From: Brent Land
It feels as if Trump versus Clinton has monopolized our televisions, radios and social media for all of eternity. People everywhere speak fearfully of this election’s conclusion. Seemingly, most people are concerned with how much one person may irreparably damage our nation. Why? Because we allow our candidates to focus discussion on their respective private lives and emotional issues such as abortion and gun control.
We let them squabble over who is going to allow us to keep the largest (although still minuscule) portion of our money via tax cuts, rather than discuss the drastic tax reform we need. We allow them to bicker over who is better at killing people we don’t happen to like, instead of using our military for its only constitutional purpose: defense.
We allow them to divide us against each other through identity politics. We allow them to fight over how best to invade our privacy and reduce our liberties under the guise of health and safety, rather than insist that liberty is more valuable than security. We stand behind two diametrically opposed political parties proclaiming their particular brand of tyranny best represents American values.
In the meantime we get angry with friends, family, neighbors and complete strangers who disagree with us. We call them derogatory names, all while professing to care about our country. Politicians cannot make our country great. That power and responsibility lie with us. As long as we ignore critical issues and hone in on inflammatory ones, belittling those with differing opinions, the course of our nation will not change. Until we demand elected officials who are willing to put citizens first, nothing of substance will change. Until we decide to treat those with whom we have differences better, the outcome of an election is trivial.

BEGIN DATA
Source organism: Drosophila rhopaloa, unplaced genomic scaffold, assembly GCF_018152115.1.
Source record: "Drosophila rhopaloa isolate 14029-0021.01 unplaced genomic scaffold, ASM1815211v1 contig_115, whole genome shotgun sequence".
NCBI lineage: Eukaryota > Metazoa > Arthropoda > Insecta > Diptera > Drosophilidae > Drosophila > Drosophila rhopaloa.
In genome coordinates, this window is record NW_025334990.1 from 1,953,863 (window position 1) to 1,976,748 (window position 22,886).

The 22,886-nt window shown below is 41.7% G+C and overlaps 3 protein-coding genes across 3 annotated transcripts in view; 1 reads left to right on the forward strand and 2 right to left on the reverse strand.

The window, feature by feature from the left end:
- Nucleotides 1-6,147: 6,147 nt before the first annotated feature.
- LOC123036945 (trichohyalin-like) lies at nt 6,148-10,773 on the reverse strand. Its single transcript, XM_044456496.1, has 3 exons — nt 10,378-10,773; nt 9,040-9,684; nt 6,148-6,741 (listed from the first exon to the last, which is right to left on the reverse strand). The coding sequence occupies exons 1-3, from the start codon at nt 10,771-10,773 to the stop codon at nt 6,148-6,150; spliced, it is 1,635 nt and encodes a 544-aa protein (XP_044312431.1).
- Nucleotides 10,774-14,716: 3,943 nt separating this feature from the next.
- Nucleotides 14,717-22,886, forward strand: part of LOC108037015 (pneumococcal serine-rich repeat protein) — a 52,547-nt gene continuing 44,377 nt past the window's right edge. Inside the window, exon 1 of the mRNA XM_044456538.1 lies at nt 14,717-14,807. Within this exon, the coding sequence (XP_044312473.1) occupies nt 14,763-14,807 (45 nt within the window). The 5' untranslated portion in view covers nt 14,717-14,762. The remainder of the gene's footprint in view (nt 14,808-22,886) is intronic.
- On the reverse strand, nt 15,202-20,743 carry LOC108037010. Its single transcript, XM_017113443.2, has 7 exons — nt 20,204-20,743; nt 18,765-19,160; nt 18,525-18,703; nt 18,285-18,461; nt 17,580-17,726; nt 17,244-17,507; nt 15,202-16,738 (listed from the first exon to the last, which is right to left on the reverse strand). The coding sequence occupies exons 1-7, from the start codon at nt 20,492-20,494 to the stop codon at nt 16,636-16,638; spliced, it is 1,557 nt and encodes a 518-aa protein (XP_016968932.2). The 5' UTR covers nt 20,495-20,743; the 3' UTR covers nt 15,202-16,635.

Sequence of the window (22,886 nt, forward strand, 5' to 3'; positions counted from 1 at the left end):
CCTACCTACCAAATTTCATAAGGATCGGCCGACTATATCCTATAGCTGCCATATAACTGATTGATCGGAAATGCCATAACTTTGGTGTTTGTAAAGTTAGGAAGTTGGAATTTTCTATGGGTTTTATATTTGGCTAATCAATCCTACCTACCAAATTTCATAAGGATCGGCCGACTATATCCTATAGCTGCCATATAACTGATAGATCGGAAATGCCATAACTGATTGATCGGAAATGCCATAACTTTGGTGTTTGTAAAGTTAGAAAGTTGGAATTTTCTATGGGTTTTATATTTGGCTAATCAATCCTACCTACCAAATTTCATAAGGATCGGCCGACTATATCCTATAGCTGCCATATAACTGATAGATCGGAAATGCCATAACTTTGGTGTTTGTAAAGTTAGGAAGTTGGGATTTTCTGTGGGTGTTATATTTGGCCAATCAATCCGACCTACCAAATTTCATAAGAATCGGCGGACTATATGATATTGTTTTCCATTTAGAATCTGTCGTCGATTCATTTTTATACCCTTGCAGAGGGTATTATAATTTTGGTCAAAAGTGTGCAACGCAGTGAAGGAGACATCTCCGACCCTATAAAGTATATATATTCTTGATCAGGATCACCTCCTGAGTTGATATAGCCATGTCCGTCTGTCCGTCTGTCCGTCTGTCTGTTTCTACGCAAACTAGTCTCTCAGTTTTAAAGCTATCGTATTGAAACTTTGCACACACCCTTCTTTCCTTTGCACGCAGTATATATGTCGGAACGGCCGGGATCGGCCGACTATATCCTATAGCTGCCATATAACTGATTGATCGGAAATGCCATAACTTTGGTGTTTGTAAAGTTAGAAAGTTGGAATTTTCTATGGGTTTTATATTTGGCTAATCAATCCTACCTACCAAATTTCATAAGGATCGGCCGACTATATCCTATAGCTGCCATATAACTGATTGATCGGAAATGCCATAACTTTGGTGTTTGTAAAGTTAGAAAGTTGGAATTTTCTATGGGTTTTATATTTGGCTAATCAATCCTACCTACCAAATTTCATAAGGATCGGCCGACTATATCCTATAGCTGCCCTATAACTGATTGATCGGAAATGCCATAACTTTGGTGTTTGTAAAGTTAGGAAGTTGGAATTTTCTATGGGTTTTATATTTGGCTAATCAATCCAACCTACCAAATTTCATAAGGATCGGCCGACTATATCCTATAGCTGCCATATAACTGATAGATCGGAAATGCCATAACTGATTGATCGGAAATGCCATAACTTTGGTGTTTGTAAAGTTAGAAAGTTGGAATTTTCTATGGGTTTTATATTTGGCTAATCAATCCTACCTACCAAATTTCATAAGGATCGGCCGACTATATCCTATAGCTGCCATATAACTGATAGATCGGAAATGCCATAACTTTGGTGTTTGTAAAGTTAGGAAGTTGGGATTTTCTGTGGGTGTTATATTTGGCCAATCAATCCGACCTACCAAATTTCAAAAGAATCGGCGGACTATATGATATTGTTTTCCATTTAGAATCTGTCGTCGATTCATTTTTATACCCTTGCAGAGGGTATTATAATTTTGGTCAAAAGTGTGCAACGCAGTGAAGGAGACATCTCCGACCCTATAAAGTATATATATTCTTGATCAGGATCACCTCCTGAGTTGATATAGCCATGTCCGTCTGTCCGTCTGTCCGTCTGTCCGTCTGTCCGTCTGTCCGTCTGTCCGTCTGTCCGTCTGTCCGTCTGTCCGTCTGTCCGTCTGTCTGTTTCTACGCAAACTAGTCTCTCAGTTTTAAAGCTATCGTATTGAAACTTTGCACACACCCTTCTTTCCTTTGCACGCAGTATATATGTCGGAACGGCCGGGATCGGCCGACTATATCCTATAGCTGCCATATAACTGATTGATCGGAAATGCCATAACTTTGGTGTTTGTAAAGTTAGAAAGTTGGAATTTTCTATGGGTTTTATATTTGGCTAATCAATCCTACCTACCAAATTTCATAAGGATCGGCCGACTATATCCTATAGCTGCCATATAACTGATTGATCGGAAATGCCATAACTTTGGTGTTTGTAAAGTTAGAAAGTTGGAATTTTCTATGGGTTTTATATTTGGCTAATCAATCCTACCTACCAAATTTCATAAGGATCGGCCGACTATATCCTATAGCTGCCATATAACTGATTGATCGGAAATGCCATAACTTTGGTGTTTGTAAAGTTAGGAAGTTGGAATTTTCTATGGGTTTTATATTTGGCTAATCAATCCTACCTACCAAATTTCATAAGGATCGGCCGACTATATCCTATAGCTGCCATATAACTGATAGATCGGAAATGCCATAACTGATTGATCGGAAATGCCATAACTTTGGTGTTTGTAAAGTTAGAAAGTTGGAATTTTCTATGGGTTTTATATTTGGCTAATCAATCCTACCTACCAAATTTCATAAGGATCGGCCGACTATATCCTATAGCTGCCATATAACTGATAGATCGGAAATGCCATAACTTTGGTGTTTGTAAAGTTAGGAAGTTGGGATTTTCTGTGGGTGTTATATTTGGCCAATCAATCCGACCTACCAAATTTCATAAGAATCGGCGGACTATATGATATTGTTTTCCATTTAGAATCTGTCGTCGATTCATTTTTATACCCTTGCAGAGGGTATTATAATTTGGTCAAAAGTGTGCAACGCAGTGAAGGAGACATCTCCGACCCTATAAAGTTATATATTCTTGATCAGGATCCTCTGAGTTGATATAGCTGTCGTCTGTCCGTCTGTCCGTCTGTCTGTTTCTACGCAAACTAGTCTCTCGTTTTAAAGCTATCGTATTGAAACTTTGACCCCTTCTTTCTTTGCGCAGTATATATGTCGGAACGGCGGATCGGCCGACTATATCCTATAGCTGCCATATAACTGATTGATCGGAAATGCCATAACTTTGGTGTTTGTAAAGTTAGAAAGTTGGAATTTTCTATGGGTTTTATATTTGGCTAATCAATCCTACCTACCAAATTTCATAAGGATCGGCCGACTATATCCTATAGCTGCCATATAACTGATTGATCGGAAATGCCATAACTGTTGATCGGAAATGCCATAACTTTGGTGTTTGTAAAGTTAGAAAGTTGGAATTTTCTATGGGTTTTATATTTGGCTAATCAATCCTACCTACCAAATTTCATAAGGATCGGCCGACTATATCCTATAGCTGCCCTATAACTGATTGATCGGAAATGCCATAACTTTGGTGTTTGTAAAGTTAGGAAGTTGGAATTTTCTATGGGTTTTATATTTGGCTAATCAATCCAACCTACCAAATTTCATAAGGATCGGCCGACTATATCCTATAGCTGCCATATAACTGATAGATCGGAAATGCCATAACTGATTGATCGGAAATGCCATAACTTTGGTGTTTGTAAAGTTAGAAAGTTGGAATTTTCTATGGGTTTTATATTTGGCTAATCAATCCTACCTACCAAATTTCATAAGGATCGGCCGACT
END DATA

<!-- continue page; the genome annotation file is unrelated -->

For just a moment, forget all the media hype and examine the mainstream candidates anew. Hillary Clinton doesn’t represent you, unless you happen to be a member of America’s ruling class elite. Donald Trump doesn’t represent you, unless you are a crony-capitalist. There are three candidates for president on the ballot in all 50 states. Google them. Read about their lives and livelihoods. Then ask yourself which one is more like you. If you believe that someone whose wealth came from a life in politics is going to understand your needs, then vote for Clinton. If you feel that someone who has never known poverty or middle-class life can relate to your struggles, then vote for Trump. If there is any part of you that feels neither Trump nor Clinton can identify the American majority’s needs, then vote third party.
Don’t ever believe that a third party vote is wasted. A vote for someone who doesn’t represent you is a wasted vote. The establishment will be closely watching third party election returns. This year, make your vote count and send them a message: You’ve had your chance. Vote third party.